Monday, 27 December 2010

Amazing Spider-Man Annual 1969. The Sinister Six and the Fantastic Four

Amazing Spider-Man Annual 1969, the Sinister Six
It's a matter of some vague blurriness as to what was the first American comic I ever read. To some degree it depends on what qualifies as an American comic. I know at one point we had a pile of Alan Class books my dad brought home with him from somewhere or other. They were of course British but featured nothing but American stories.

As for the real deal, I'm pretty certain I've mentioned before that I acquired a coverless Superman comic from a community centre jumble sale one Saturday. All I recall of it was that it featured Lois Lane hiding in a piano.

And then there was that Sunday morning when my dad bought home a copy of Vampirella for my sister, presumably working on the principle that it starred a woman and so must've been aimed at girls. Despite having read it at the time, I have no memory of the contents of that comic and haven't read an issue of Vampirella since but, judging by the covers, I suspect that girls may not have been its primary target demographic.

But, all these considerations taken into consideration, if I had to stake money on what was the first American comic I ever read, it'd be this one - the Amazing Spider-Man Annual #6. It's a sign of how American comics in those days  tended to hang around in some strange and waterlogged limbo before finally making themselves available for purchase in the UK that, even though it was the 1969 annual, I got it as as a new comic in 1972 and remember seeing it for sale in a newsagents at least a couple of years after that.

Clearly it was fate. If you're going to start with any American comic it might as well be this one because it seemed as thought the entire Marvel universe was present in its pages. First of all we had Spider-Man up against  not one but a multitude of his deadliest foes; Sandman, Dr Octopus, Mysterio, Electro, the Vulture and Kraven the Hunter. That's right, it was the Sinister Six and their debut tale.

As though that weren't enough, the story contrived to feature a cameo from just about every hero Marvel had had at that time. Dr Strange even showed up, interrupting a fight between Peter Parker and Flash Thompson before striding off back to his Sanctum Sanctorum.

But the guest-starring do-gooders who made the most impact on me were the X-Men, even though they weren't technically in it. Their cameo turned out to have been made by a group of Mysterio's robots. But there was something about the yellow and blue of their costumes and the way they just seemed to be hanging around in a building when Spidey showed up that grabbed me.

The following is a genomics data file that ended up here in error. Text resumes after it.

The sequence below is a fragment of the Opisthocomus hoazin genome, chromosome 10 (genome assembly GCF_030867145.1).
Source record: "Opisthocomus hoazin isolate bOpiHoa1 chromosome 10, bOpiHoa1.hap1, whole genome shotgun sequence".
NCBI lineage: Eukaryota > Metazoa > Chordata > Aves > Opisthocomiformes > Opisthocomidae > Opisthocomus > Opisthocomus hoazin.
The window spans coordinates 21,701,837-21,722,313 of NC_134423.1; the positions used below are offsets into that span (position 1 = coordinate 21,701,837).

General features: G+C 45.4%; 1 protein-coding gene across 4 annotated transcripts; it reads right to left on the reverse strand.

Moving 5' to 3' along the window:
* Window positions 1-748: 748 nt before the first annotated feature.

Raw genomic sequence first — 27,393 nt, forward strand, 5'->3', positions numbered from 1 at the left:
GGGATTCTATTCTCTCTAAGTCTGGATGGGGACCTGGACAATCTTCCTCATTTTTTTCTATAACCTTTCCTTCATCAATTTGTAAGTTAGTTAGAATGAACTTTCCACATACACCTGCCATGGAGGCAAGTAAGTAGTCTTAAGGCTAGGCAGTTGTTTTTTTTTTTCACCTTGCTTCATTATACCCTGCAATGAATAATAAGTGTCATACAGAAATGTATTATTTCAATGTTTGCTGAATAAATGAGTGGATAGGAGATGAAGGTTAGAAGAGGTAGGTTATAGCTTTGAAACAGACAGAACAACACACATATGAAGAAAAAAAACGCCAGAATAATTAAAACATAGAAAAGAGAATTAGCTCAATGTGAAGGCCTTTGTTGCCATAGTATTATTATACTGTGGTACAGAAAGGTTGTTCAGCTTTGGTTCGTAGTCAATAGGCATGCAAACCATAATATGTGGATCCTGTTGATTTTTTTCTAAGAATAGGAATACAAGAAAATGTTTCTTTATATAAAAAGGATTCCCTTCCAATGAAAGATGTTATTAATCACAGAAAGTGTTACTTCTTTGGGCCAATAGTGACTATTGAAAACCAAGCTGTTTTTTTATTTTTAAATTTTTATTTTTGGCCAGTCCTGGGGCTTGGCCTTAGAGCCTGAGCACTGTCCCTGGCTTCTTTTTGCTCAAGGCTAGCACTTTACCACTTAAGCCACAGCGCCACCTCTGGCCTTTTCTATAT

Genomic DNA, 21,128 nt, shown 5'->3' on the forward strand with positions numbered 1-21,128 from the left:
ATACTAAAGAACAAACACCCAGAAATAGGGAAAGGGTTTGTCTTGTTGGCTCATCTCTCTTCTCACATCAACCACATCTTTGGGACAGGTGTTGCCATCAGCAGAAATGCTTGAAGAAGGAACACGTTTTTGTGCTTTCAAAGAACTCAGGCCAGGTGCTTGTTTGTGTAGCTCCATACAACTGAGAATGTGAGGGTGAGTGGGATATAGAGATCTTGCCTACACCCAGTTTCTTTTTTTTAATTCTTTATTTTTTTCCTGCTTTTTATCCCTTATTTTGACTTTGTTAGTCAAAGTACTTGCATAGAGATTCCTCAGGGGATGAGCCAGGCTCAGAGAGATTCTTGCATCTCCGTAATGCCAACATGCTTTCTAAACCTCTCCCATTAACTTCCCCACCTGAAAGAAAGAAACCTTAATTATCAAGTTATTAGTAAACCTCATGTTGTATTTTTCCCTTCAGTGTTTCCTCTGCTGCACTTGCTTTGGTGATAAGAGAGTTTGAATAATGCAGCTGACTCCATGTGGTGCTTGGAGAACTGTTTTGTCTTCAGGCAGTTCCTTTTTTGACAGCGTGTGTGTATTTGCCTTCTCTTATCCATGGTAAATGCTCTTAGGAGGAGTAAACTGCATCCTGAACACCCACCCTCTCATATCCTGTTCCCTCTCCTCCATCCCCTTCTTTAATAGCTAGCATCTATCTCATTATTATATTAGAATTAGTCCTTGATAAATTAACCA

That story alone would've kept some of us satisfied for life but there was more because next we had the web-slinger up against the Fantastic Four. It's the meeting he had with them in Amazing Spider-Man #1, where he decides to try and join the group to earn some money. But here's the twist. It's not the Steve Ditko version. It's the Jack Kirby retelling of that tale, from Fantastic Four Annual #1.

The mag finishes off with Spider-Man gatecrashing the Human Torch's party in a tale reprinted from Amazing Spider-Man #8. Again it's by Jack Kirby and and leads to a scrap between Spider-Man and the Torch that involves Spidey whipping up a whole range of unlikely items with his webbing before the Invisible Girl talks some sense into him.

I can't put into words just how much of a mind-expanding experience this book was for me when I was a kid. After years of  British comics, to suddenly be exposed to so much colour, so much escapism and so much glossiness in one comic was a life-changing event for me.

And it wasn't only my mind that was expanded by it. So was my vocabulary. Never before had I come across the phrases, "Cold feet," and, "Burying the hatchet," till I read the tales within.

So there you have it. Spider-Man wasn't just entertaining, it was educational - and I dread to think what a mundane life my childhood would've been had I never come across it. Would I have been doomed to endure a youth of reading nothing but the likes of Victor and Commando as they endlessly re-staged a Second World War that even in the 1970s seemed like ancient history to me? Worse, would I have grown up thinking Roy of the Rovers was as good as comics could get?

So hats-off to the greatest annual a child could ever want. It might've been just a load of old stories repackaged to squeeze a bit of extra money out of readers without the expense of producing new material for them but I don't care. Because of what it led to, to me it's the most important comic Marvel ever produced and, because of that, there'll always be a special place in my heart for it.

2 comments:

Kid said...

Essentially it was a reprint of SPIDER-MAN ANNUAL #1 with a different cover if I remember correctly. They did the same thing with FF ANNUAL #8, which was essentially FFA #1. Great stuff 'though.

Dougie said...

I can "see" it being bought for me by my dad in Hamilton one Saturday morning, when I was about six years old. As you say, a spectacular primer for the early Marvel Universe. Bought it recently on ebay again- along with Avengers and Hulk King-Size Specials.

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